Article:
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Faculty and student researchers in the Nucleic Acid Structure and Recognition Lab at Mayo Clinic
Keenan Pearson (middle row, far right) and Louis (Jim) Maher III, Ph.D., (back row, left), with other members of the Nucleic Acid Structure and Recognition lab.

June 16, 2023

By Mayo Clinic College of Medicine and Science staff

In this article series, students who are near the end of their Ph.D. training at Mayo Clinic Graduate School of Biomedical Sciences talk about their research journeys, lessons learned, and hopes for the future.

Minerva Orellana: A student’s community-engaged research on fibroids

Hometown: South San Francisco, CaliforniaMinerva Orellana
Graduate track: Clinical and Translational Science
Research mentors: Felicity Enders, Ph.D., and Elizabeth Stewart, M.D., Mayo Clinic in Rochester

Tell us about the research you conducted as a graduate student. What did your studies find?

My project investigated uterine fibroids, and I took a translational approach, which means using multiple types of investigations from lab experiments to patient interviews. Uterine fibroids are non-cancerous tumors that form in the uterus and can cause debilitating symptoms. Hysterectomy — the surgical removal of the uterus — is the only treatment that provides complete symptom resolution, so there’s great need for new, innovative treatments. My lab research aimed to identify a mechanistic pathway that causes uterine fibroids. I looked at fibroid samples and myometrial tissue (from the outer layer of the uterus) from patients who had undergone surgery, and I studied the cells using immunofluorescence staining.

Along with a need for treatments, there’s great need to address health disparities associated with fibroids. Black women have a higher risk for uterine fibroids, but little qualitative research has been done in this area. As a Latina, I was interested in my own population as well, which also has not been studied extensively. I used a community-engaged research approach with a community-based partner, The Fibroid Foundation, to interview Black women and Latinas diagnosed with uterine fibroids to discuss their menstruation and uterine fibroid journey.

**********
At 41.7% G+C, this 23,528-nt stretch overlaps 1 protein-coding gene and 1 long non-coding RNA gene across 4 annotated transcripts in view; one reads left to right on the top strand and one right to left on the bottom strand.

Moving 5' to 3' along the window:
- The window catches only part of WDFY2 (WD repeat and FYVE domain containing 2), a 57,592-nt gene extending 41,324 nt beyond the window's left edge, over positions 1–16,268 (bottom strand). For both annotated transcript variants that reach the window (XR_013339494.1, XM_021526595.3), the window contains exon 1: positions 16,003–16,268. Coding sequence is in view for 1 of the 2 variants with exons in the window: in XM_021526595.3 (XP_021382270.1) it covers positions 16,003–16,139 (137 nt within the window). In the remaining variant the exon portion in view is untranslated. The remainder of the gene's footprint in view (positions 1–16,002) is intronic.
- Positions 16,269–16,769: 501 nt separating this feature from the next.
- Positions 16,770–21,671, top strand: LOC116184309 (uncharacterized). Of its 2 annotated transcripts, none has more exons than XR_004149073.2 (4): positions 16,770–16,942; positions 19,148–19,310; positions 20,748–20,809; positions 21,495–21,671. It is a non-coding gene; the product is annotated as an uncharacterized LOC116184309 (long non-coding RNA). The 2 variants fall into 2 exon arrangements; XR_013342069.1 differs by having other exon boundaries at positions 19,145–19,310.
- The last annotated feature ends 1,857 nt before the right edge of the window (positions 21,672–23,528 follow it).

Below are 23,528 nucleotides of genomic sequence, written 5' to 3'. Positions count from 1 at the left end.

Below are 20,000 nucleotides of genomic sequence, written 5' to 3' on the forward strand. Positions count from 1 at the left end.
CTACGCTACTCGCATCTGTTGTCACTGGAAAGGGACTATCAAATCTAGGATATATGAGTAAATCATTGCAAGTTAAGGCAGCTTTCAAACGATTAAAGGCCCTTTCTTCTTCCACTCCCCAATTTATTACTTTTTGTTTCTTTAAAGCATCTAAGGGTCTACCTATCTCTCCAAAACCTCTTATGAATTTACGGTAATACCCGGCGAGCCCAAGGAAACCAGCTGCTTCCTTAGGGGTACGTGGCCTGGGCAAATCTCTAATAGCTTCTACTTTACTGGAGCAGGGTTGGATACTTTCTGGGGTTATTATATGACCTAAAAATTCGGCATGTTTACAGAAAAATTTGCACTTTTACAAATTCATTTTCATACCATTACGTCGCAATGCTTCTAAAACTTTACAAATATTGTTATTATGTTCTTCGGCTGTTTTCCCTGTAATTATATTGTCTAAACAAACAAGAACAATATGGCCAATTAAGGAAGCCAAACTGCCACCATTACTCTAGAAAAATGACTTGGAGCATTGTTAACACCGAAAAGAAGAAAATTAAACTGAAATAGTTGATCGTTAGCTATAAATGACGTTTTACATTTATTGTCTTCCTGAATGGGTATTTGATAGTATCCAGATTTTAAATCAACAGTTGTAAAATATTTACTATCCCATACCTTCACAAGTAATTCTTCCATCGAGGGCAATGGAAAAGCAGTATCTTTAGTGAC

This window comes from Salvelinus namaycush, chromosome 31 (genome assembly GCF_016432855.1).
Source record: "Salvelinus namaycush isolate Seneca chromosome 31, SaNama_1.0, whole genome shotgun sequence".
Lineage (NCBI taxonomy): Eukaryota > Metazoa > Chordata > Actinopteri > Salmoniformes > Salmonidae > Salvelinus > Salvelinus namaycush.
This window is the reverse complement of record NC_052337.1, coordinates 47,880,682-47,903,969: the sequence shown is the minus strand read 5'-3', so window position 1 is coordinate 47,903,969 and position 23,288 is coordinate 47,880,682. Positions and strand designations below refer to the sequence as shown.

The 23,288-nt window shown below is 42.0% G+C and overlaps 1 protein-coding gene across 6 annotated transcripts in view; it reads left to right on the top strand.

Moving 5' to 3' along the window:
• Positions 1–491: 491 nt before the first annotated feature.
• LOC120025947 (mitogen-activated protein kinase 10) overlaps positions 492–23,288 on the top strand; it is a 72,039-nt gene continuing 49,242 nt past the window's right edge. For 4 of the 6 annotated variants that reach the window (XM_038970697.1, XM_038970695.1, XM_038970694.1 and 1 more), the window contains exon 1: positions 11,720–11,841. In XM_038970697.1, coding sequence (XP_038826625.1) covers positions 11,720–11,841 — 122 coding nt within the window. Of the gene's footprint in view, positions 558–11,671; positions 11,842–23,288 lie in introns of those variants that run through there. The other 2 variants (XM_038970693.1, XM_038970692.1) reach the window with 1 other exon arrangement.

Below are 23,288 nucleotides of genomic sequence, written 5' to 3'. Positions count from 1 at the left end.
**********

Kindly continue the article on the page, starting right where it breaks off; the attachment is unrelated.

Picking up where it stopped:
My studies found that women of color felt ethno-racial factors affected their fibroid care, discussions with doctors and treatment decisions. The study supported the importance of culturally sensitive care and bias reduction in the treatment of uterine fibroids. Even if another uterine fibroid treatment becomes available, it’s important to acknowledge the other barriers patients face in their uterine fibroid care and to recognize that further research in this area requires an overall translational approach.

What opportunities at Mayo did you take advantage of to further your development as a scientist and your engagement with the community?

Throughout my Ph.D. training, I had to opportunity to work on multiple projects, including interviewing adolescent participants on the Mayo Clinic Pediatric Board, a group that gives input about care for kids. I also interviewed immigrant women in Olmsted County, Minnesota, and helped facilitate several community studies, such as one involving patients undergoing fertility care. I also participated in a workshop exploring and identifying what’s known as “hidden curriculum” in academic settings. Those are the unspoken cues — such as how to network effectively at a scientific conference — that all scientists need to know to advance their careers.

What other experiences made an impression on you?